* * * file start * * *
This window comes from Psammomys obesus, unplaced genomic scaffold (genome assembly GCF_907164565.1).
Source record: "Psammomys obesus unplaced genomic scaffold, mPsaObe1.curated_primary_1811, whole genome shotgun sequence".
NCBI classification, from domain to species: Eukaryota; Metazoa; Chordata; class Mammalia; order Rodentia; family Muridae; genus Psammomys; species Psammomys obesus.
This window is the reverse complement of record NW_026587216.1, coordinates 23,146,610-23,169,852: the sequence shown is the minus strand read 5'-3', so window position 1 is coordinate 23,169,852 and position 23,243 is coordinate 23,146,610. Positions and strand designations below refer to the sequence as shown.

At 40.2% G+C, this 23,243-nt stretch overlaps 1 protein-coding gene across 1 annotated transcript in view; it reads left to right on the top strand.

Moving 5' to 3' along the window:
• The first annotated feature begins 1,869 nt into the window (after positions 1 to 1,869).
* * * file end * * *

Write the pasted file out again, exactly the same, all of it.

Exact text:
This window comes from Psammomys obesus, unplaced genomic scaffold (genome assembly GCF_907164565.1).
Source record: "Psammomys obesus unplaced genomic scaffold, mPsaObe1.curated_primary_1811, whole genome shotgun sequence".
NCBI classification, from domain to species: Eukaryota; Metazoa; Chordata; class Mammalia; order Rodentia; family Muridae; genus Psammomys; species Psammomys obesus.
This window is the reverse complement of record NW_026587216.1, coordinates 23,146,610-23,169,852: the sequence shown is the minus strand read 5'-3', so window position 1 is coordinate 23,169,852 and position 23,243 is coordinate 23,146,610. Positions and strand designations below refer to the sequence as shown.

At 40.2% G+C, this 23,243-nt stretch overlaps 1 protein-coding gene across 1 annotated transcript in view; it reads left to right on the top strand.

Moving 5' to 3' along the window:
• The first annotated feature begins 1,869 nt into the window (after positions 1 to 1,869).